In the writing of history, nobody ever has the last word. Telling stories about ourselves is an unruly, unending, unsettled argument.
History is, however, a broad church, free-for-all, take-all-comers discipline. Anyone who has conducted serious research, thought deeply about character and circumstance, imagined herself into another setting and another time, can fairly describe herself as a historian. All you need to do is earn the right to tell a story.
Otto English, who is, indeed, English and a writer, tweeter and broadcaster to boot, qualifies. English's subtitle is "ten great lies and how they shaped the world". His targets are "the great lies and lazy conceits of the past", and his motivation "a constant itch to scratch the surface of what we are told". "Lie" is a leading word, one to be distinguished sharply from error, myth, propaganda or selective editing.
English pushes his argument a bit further in claiming that, "for the past thousand years at least", the dominant historical narrative was written "by white males, about white males, for white males". Leaving aside English's odd restriction to one millennium alone, surely there is no longer any such dominant narrative in history writing. White males, as subjects and authors, now rightly have to fight for a place in the sun.
Assailing dead white males yet again understates the feuds and flows in history writing over at least the past two generations. As a benchmark, Joseph Ellis' most recent book, The Cause, includes a concise, incisive account of the malleability and mutability of historiography.
English is no Ellis. Nor does he aspire to be. English's somewhat idiosyncratic list of 10 lies which "shaped the world" omits the field of Ellis' specialisation, where the "lie" might be cast as: the American army under the astute leadership of General Washington won the American War of Independence singlehanded. Other comforting "lies" which did shape the world also readily suggest themselves. "The British Empire was essentially beneficial for its subject peoples" would be one such. Another could be: "all the Allies played a decisive role in the defeat of Hitler's Germany". A third might claim: "France recovered from its defeat in June 1940 to become a great power once again".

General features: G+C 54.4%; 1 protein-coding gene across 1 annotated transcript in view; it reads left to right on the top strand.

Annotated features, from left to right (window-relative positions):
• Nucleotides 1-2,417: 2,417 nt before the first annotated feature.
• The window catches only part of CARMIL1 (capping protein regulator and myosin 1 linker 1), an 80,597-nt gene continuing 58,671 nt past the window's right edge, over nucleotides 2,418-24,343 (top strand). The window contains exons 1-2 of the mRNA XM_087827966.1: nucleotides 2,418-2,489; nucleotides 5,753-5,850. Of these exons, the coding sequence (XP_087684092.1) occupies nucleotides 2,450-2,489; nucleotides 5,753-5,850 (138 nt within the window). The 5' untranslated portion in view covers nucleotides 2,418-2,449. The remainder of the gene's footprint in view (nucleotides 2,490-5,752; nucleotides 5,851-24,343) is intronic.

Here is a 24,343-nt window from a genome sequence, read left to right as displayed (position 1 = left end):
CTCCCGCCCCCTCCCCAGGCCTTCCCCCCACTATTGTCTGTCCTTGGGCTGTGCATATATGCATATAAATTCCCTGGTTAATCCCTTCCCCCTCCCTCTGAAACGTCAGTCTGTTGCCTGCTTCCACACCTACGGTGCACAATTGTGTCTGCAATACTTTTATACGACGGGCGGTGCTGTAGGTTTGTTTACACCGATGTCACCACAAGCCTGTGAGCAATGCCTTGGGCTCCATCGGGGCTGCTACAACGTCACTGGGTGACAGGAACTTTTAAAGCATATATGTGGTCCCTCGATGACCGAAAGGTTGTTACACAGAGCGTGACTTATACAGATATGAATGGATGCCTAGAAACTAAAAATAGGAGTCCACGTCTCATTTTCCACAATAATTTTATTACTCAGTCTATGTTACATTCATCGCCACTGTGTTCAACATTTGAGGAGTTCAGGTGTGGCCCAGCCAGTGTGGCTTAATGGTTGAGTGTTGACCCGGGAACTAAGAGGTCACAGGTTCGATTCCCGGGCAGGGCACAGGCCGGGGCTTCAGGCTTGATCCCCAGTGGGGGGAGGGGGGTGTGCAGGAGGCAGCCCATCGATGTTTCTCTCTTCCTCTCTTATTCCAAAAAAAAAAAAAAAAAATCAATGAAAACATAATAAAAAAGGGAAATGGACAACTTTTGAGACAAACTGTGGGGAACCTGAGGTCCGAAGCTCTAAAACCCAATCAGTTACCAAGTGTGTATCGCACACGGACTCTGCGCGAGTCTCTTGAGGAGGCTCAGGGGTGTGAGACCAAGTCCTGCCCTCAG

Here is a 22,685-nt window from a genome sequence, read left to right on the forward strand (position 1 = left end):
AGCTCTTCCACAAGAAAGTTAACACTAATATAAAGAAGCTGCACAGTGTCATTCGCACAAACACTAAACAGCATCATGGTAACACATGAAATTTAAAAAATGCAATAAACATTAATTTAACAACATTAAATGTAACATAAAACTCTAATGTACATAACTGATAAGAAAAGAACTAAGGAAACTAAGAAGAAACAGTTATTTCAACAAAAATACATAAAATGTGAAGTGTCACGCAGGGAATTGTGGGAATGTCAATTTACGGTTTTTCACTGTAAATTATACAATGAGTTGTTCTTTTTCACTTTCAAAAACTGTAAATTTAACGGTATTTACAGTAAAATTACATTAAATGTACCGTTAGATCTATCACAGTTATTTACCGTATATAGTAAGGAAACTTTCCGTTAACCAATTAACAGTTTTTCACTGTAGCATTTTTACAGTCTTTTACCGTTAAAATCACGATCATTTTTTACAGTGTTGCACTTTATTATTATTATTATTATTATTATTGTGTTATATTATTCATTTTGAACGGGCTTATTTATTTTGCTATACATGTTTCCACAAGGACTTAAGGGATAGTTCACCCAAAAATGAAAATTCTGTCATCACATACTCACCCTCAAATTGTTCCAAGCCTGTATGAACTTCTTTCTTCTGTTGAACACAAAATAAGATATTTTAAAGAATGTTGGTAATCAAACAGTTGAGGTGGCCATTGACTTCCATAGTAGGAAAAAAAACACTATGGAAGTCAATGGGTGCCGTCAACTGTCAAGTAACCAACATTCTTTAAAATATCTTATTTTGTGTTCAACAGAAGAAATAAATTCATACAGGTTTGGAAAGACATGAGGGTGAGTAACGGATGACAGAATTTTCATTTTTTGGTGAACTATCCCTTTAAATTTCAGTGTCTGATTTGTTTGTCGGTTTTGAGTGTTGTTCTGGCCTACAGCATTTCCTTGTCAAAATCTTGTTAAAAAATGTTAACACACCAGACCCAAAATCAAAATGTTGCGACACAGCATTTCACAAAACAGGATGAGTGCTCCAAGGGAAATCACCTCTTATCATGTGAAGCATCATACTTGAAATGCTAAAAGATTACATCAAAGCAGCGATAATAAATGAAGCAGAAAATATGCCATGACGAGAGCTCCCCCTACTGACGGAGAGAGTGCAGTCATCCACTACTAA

Instead of topics like those, English includes some peculiar picks. "The royal family was German" is followed by "curry comes from India" and "Hitler was a failed artist". English's technique throughout is to appear as a congenial, confiding narrator, one telling a few truths, sharing one or two secrets and recounting some familiar stories. In a sense, Fake History sometimes reads like history given the "MythBusters" treatment.
Take Churchill as one example, since "Winston Churchill was Britain's greatest prime minister" is the first "lie" which English tries to rectify. English advises the reader that Churchill "is a 20th century icon as big as Elvis, Dolly Parton or Marilyn Monroe". In addition to critically underestimating Churchill's standing, that judgment might seem flippant, even glib. So, too, might the conclusion that Hitler "wasn't much better at commanding armies than he was at painting".
English proceeds to track down the provenance of some notorious Churchill anecdotes. Wit, like victory, might have a thousand fathers. Banality, like defeat, might be an orphan. English concludes that Churchill was "good at self-promotion", a charge which the war-time leader might have gleefully embraced.
As for Churchill's record in office, English does concede that, during the Second World War, Churchill did prove "good at the big stuff". Abraham Lincoln receives similarly grudging treatment, in English's assessment of how the President's views on racial equality "drifted with the times and his political ends".
With Lincoln, Churchill and others among English's subjects, a reader might be tempted to recall Albert Einstein's advice: "Make everything as simple as possible, but no more simple than that". Predictably and rightly, historians might regard the issues as more complex, more ambiguous, more nuanced and more contested.
Popularising history for a wider readership is a worthy endeavour, in vogue since Herodotus. Using specific issues to tease out general lessons on matters like education and indoctrination (the Lincoln chapter) or creating your own mythology (Hitler as a failed artist) is also a commendable practice, one in vogue since Plutarch.
Nonetheless, a reader might hope that many fewer of the references, allusions and quarrels were England-centric. Fewer digressions (even Dad's Army is given a guernsey) might have produced tighter focus. Obvious, familiar points could have been abbreviated. Lots of readers would already have known that Columbus did not set foot in America.
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